States are required to provide non-emergency medical transportation (NEMT) to Medicaid beneficiaries with no other means of transportation. In December 2020, following the completion of this study, Congress added a requirement for states to provide NEMT to the Social Security Act (the Act) through the Consolidated Appropriations Act of 2021 (P.L. 116-260). Previously, NEMT was mandated by federal regulations derived from the general statutory requirement that states must “ensure necessary transportation” for Medicaid
beneficiaries to assure access “to and from providers” (42 CFR 431.53). Within these guidelines, states have significant flexibility in how they deliver the NEMT benefit to best meet the unique challenges and needs of their beneficiaries, including the delivery system model, reimbursement approach, and transportation modes. Read more here.
What Does Patient-Centered Care Truly Mean?

Patient-centered care may be the healthcare buzzword of the past decade, with industry leaders spouting off the phrase as a panacea for all of medicine’s biggest challenges.

It’s a natural progression: putting patients seemingly at the center of their own healthcare should yield a better patient experience, more targeted and personalized therapies, and a more streamlined process for patient access and billing.

But like all buzzwords, the phrase “patient-centered care” may have been obscured by its overuse. What does patient-centered care truly mean for medicine, and where does healthcare face both challenges and opportunities in using patient-centered care to support its overall value-based care goals? Read more here.
CCBHC Model Puts ‘Building Blocks into Place for Value-Based Payment Success’

The Certified Community Behavioral Health Clinic (CCBHC) model has been shown to reduce hospitalizations, cut costs and improve employee recruitment and retention for participants. And on top of all that, it can also help set providers up for success in value-based care models.

“CCBHC funds can really help organizations put those building blocks into place for value-based payment success in the future,” Heidi Arthur, the principal of Health Management Associates (HMA), said. “We know that because they’re already demonstrating significant savings, and it’s those kinds of savings that really make the case for targeted investments under value-based payment arrangements.”

Arthur made those comments Thursday during a recent webinar hosted by her organization. HMA is a health care research and consulting firm that helps clients with a wide variety of projects, including CCBHC applications and implementation. Read more here.
SUD Stakeholders’ Call to Payers: Contingency Management Key to Treating Stimulant Use Disorder

The opioid epidemic isn’t the only drug-related crisis sweeping the country. Stimulant use is also on the rise, with deaths attributable to those drugs increasing 10-fold between 2009 and 2019. And, in 2020, overdose deaths involving cocaine and psychostimulants such as meth increased 26.5% and 34.8%, respectively, according to the CDC.

From a regulatory standpoint, opioid use disorder (OUD) tends to overshadow stimulant use disorder, as it affects more people. But still, stimulants caused more than 20,000 overdose deaths in 2020. Plus, stimulant use disorder can’t be mitigated by medication-assisted treatment, which is largely considered the gold standard for opioid use disorder (OUD).

Instead, an incentive-based treatment called contingency management has proven to be the best course of action for stimulant use disorder. But despite strong evidence that the practice improves patient retention, care transitions and outcomes, relatively few behavioral health providers offer the treatment. Read more here.

Navigating Around The Giants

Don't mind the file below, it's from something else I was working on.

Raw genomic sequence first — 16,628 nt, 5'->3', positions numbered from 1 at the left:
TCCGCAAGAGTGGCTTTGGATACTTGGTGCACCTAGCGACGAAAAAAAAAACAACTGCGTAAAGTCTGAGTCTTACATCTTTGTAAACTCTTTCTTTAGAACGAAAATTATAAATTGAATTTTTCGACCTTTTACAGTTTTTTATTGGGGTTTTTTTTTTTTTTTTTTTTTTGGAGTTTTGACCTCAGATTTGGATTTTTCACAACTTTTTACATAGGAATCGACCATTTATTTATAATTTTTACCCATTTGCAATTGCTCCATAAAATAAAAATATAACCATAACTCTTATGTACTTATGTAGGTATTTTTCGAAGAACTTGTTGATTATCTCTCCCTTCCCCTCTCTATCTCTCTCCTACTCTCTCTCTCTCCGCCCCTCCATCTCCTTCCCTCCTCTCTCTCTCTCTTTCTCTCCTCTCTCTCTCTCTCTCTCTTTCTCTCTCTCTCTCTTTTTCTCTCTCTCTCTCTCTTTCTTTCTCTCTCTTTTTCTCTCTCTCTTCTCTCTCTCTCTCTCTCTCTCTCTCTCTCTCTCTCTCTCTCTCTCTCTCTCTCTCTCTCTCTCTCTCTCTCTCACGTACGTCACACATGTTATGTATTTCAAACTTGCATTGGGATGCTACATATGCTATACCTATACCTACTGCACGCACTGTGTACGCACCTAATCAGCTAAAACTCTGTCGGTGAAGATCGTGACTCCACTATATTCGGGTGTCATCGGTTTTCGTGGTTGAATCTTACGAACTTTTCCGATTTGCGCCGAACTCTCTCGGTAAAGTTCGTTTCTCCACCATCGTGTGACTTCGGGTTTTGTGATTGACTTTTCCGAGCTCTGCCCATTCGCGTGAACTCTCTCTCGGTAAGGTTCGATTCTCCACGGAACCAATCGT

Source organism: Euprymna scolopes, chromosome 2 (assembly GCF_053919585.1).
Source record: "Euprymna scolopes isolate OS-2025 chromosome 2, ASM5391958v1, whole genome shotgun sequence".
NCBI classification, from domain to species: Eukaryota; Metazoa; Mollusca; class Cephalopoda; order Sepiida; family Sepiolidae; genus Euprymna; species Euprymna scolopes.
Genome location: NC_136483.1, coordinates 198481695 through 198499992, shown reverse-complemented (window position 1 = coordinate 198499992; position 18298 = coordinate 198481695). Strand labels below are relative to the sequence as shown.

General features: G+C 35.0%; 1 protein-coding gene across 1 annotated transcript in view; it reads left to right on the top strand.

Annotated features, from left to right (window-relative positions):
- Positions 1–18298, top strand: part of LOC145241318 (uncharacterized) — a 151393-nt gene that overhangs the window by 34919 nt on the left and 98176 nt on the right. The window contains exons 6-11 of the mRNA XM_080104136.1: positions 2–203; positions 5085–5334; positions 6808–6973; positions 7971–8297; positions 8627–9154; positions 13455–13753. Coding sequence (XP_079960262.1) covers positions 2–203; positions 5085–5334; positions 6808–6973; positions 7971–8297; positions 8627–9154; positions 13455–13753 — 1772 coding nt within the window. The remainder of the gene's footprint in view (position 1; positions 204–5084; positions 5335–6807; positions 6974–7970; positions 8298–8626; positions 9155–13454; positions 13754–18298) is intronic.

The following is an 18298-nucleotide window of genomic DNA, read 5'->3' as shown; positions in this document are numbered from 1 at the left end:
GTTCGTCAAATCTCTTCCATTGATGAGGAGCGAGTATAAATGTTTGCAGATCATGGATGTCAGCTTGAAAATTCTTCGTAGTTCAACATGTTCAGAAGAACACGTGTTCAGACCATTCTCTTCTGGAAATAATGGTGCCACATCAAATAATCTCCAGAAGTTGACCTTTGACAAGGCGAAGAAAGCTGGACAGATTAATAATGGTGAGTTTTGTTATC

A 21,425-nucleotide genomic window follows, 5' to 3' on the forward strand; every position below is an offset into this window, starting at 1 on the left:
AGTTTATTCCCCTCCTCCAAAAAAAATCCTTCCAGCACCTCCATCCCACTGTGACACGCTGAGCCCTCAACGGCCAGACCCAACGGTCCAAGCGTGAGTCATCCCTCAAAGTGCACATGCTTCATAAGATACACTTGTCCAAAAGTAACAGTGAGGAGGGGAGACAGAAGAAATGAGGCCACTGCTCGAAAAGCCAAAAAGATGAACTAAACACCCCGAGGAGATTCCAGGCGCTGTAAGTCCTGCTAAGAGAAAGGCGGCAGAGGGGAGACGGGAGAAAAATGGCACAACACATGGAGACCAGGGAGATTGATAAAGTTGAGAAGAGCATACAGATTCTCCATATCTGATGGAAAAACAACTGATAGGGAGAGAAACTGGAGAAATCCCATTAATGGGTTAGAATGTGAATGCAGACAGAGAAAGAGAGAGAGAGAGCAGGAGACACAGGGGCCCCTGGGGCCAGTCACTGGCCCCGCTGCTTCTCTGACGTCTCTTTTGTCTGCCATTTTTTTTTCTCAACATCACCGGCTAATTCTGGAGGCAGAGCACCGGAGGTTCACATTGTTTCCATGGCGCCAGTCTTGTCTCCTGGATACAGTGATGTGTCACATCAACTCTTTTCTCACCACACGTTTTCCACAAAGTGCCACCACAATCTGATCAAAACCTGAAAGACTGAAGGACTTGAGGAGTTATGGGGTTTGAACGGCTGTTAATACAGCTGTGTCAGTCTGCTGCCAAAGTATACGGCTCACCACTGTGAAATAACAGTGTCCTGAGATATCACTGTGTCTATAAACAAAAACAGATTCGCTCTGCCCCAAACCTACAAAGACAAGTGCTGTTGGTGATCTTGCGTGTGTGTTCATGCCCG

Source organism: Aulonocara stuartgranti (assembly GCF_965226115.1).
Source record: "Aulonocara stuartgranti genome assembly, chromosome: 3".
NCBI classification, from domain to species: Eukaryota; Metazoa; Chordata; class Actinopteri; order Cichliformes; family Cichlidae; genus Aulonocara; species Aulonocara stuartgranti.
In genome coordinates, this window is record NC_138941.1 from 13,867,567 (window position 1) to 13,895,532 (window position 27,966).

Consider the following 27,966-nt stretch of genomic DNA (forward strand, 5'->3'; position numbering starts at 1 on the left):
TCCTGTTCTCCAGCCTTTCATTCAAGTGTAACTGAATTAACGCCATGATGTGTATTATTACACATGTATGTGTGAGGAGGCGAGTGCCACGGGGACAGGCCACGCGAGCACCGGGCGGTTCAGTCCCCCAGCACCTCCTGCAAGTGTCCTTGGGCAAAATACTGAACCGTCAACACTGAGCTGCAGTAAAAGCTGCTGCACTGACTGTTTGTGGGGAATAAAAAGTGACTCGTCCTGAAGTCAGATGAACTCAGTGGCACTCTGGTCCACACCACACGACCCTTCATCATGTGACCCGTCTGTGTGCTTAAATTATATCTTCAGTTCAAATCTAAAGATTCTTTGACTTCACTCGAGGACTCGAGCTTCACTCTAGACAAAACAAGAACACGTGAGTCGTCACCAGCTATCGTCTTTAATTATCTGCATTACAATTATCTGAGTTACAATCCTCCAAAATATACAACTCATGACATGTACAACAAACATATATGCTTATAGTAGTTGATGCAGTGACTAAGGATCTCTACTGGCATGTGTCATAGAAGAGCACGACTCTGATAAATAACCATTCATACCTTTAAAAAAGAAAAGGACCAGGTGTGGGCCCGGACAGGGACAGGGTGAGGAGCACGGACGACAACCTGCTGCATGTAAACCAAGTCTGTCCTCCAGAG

Today, I attended the OPEN MINDS Health Plan Partnership Summit: An Assessment Of Payer Partnership Priorities In The “Next Normal” with its focus on the state of collaborations between health plans and provider organizations. Opening the summit, our co-chairs—OPEN MINDS Vice President Richard Louis III and OPEN MINDS Senior Associate Cathy Gilbert—provided an overview of the current health plan landscape (see Health Plan Partnership State-of-the-State). They emphasized three developments that are shaping health plan and provider partnerships—the growing health plan footprint, the digital evolution, and the focus on integrated care. Read more here.

September 8, 12 - 1 pm, National Council for Mental Wellbeing

September 8, 1:30 - 3 pm, CMS

September 10, 12 - 1 pm, American Association of Suicidology

September 10, 12 - 1 pm, PsychU

September 14, 12 - 1 pm, PsychU

September 15, 2 - 3 pm, National Council on Aging

September 15, 3 - 4:30 pm, NAADAC

September 16, 12 - 1:30 pm, Suicide Prevention Center of NY

September 16, 12:30 - 2 pm, SAMHSA's GAINS Center

September 22, 2 - 3 pm, National Association for Mental Wellbeing

September 28, 29, 30, OMH/Suicide Prevention Center of NY

September 29, 11:30 am - 1 pm, FOR-NY

September 30, 10 am - 6 pm, American Association of Suicidology


September 6

Mental Hygiene Planning Committee Meeting
September 8: 1 - 3 pm

Addiction Services & Recovery Committee Meeting
September 9: 11 am - 12 pm

LGU Clinic Operators Call
September 14: 10 - 11:30 am

Children & Families Committee Meeting
September 21: 11:30 am - 1 pm

Membership Call
September 22: 9 - 10:30 am

Developmental Disabilities Committee Meeting
September 30: 1 - 2:30 pm


LGU Billing Staff Call
October 7: 2 - 3 pm

Mental Health Committee Meeting
October 7: 3 - 4 pm

October 11

LGU Clinic Operators Call
October 12: 10 - 11:30 am

Addiction Services & Recovery Committee Meeting
October 14; 11 am - 12 pm

Children & Families Committee Meeting
October 19: 11:30 am - 1 pm

CLMHD Fall Full Membership Meeting
October 21-22 in Saratoga Springs, NY. Virtual option will be available.

Mental Hygiene Planning Committee
October 27: 1 - 3 pm
The Conference of Local Mental Hygiene Directors advances public policies and awareness for people with mental illness, chemical dependency and developmental disabilities. We are a statewide membership organization that consists of the Commissioner/ Director of each of the state's 57 county mental hygiene departments and the mental hygiene department of the City of New York.

Affiliated with the NYS Association of Counties (NYSAC)